A battery powered Arduino derived sensor node with a built in 433 MHz transmitterDesigned by Sensible Living LLC, Ships from United States of America
The GP3 is an Arduino derived sensor node combined with a 433 MHz transmitter. It is designed as a low power, battery operated, sensor that sleeps most of the time and wakes up once per “Interval” ...Read More…
The GP3 is an Arduino derived sensor node combined with a 433 MHz transmitter. It is designed as a low power, battery operated, sensor that sleeps most of the time and wakes up once per “Interval” to send it’s status. If you are acquainted with the Arduino environment and would like to build your own custom wireless sensor this is an easy way to go. Several analog and digital lines are brought out to connectors or pads making it easy to implement your new sensor. I often start with this board when bread boarding a new sensor. I have many sketches available that demonstrate how to use the GP3 to communicate with a collection of different sensing elements like: DS18B20 digital temperature sensors, tilt sensors, motion sensors, moisture sensors, pressure sensors, float switches etc. It also includes pads for a buzzer for alarm conditions. Use the sketches as is or adapt them to the number and type of sensors and your special needs. Typically the board draws 15ma while working and around 25-30ua while sleeping running from a 3.7v LiPo battery. The Sensible Living Receiver and Desktop application (sold separately) are designed to work with the GP3 wireless sensor node. The Desktop App parses the received message, time stamps it, applies your scaling factor and provides a convenient way to see, monitor and track your sensors. If you already have a FTDI board or equivalent you are all set, if not, I have my own version USB to Serial Adapter available which is a little less expensive.
The Eagle files and Arduino sketches for the GP3 board are free to download. All sketches include a simple monitor allowing you to set sensor ID, reporting interval, and house code as well as some simple debug and test features. The transmission protocol supports up to 5 sensors per node. The GP3 Node is designed to work with a 3.7v LiPo (Lithium Polymer) battery that will keep your sensor running for more than a year before recharging. (Assumes the default reporting interval of approximately one transmission per hour). The GP3 typically draws about 26ua while sleeping.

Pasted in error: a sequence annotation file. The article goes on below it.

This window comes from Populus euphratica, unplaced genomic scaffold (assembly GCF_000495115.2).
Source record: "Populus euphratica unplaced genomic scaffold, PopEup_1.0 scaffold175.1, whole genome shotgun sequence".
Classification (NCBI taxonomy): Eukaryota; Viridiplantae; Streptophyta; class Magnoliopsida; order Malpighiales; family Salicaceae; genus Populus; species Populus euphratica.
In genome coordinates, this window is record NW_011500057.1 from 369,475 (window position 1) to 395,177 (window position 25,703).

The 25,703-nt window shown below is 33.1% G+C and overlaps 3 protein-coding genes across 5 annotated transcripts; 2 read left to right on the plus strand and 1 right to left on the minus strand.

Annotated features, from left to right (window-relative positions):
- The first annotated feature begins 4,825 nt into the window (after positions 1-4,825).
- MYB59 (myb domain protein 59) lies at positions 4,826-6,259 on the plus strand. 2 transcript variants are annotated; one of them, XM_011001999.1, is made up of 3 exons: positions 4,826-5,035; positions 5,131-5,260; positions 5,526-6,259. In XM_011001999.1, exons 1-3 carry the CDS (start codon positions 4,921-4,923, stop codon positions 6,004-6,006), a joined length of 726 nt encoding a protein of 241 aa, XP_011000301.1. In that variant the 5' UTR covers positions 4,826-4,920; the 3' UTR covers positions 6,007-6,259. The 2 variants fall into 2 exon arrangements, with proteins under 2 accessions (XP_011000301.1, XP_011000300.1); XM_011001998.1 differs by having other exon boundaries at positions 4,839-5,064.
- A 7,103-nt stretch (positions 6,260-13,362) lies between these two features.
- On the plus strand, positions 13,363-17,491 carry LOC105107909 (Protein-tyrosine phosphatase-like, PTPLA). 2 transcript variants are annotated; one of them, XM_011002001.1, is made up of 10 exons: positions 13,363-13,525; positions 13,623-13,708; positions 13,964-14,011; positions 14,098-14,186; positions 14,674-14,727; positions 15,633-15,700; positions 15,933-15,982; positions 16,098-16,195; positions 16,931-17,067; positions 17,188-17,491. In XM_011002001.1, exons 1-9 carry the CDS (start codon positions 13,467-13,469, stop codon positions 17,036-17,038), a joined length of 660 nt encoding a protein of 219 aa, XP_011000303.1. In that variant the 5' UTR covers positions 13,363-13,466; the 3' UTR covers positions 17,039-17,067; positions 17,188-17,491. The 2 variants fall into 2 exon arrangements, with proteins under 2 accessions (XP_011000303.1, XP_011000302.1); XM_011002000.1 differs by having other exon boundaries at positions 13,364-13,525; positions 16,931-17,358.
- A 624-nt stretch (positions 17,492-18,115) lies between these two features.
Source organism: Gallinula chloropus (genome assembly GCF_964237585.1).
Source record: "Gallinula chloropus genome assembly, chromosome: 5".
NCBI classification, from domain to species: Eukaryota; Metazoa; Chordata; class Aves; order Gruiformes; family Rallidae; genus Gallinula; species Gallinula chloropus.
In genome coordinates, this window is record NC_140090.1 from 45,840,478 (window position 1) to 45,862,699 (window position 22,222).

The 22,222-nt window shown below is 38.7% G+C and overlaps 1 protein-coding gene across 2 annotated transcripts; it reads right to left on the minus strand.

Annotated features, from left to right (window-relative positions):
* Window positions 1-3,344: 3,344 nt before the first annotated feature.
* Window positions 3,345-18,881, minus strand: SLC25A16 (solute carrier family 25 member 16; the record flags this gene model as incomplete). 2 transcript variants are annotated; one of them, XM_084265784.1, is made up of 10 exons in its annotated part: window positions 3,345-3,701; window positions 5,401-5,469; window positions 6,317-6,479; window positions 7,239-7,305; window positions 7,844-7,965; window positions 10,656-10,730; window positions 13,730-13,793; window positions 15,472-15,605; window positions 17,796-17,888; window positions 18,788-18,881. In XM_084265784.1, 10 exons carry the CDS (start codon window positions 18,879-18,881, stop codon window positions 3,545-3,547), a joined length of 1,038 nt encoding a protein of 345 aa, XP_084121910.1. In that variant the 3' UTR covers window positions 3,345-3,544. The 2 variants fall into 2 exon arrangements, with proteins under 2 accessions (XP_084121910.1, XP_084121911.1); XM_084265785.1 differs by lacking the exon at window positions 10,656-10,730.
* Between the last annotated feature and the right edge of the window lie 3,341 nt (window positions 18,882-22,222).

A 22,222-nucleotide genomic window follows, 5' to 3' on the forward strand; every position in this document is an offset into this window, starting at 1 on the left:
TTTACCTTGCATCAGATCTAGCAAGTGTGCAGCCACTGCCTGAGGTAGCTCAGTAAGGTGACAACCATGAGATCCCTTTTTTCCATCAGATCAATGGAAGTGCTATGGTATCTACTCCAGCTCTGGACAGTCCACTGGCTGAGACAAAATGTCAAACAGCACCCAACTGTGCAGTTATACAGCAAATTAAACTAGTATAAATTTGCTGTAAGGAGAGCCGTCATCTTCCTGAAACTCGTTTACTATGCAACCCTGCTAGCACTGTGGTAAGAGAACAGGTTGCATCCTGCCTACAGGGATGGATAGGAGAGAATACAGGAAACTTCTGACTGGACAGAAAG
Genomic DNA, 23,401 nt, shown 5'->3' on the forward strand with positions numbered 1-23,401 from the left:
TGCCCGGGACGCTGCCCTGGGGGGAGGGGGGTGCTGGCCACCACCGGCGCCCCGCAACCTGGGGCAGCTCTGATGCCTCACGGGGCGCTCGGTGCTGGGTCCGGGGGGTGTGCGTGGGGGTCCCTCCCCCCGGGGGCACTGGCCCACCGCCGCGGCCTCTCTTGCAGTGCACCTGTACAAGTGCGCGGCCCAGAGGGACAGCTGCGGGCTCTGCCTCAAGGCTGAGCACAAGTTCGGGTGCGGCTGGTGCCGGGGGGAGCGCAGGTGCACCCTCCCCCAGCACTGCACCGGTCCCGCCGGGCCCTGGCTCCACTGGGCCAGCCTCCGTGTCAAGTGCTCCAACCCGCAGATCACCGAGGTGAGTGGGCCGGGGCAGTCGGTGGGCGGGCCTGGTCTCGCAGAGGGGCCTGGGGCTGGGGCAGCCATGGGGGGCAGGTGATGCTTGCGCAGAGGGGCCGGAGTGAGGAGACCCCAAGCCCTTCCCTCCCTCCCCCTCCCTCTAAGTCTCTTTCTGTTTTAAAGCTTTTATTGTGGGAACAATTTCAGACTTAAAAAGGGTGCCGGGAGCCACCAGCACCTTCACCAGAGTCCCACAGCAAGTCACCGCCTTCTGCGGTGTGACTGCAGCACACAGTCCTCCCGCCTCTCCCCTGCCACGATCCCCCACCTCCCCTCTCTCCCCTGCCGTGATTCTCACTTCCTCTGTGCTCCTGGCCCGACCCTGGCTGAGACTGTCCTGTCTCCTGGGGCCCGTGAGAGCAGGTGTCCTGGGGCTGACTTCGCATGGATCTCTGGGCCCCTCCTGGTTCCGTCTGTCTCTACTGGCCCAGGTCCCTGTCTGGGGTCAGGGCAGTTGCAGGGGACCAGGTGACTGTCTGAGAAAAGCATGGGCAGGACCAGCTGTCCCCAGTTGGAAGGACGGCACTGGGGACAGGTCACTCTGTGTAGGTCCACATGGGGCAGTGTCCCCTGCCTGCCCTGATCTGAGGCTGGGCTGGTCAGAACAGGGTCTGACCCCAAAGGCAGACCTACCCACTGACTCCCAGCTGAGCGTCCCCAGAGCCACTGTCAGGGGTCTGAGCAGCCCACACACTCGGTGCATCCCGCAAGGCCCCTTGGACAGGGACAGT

The message format includes the following:
I have wanted to play with wireless sensors in and around my home for years but didn’t find the time until after I retired. This started out as an Arduino learning project for me and got out of hand :-).
I have half a dozen different types of sensors (Plant moisture, water leak, temperature, temp and humidity, tilt, motion, water level …) that all use this same board. Most have been working for nearly two years by now. I also have others for monitoring AC power, combustible gases, A five sensor plant moisture node for an indoor garden etc. as well as a collection of "Mini" sensors that are smaller and draw even less power. All of these were built to address specific needs around my home and for my family.
The GP3 is a general purpose wireless sensor board that supports many different kinds of sensors. Just add the battery, sensor of your choice and load or write the appropriate sketch and your off and running.
If you are interested in playing with wireless sensors this is an inexpensive and easy way to get started.
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Retired after 32 years in electrical engineering in Silicon Valley. Starting out in hardware engineering, embedded firmware, systems engineering and engineering management. I have worked for companies ranging from six employees to sixty thousand and managed development programs up to about $60 million. What i'm doing now is way more fun. I started this to learn about Arduino programming and one thing led to another. After building prototypes of these sensors for myself and some friends I decided to see if anyone else could use them. With a little luck I will make enough to buy a new scope. My old one still works but it was a discard when I got it 30 years ago and it takes a while for the tubes to warm up. :-)
I got the Rigol DS1102E. I love it! Just what I needed to develop and test my IOT sensor projects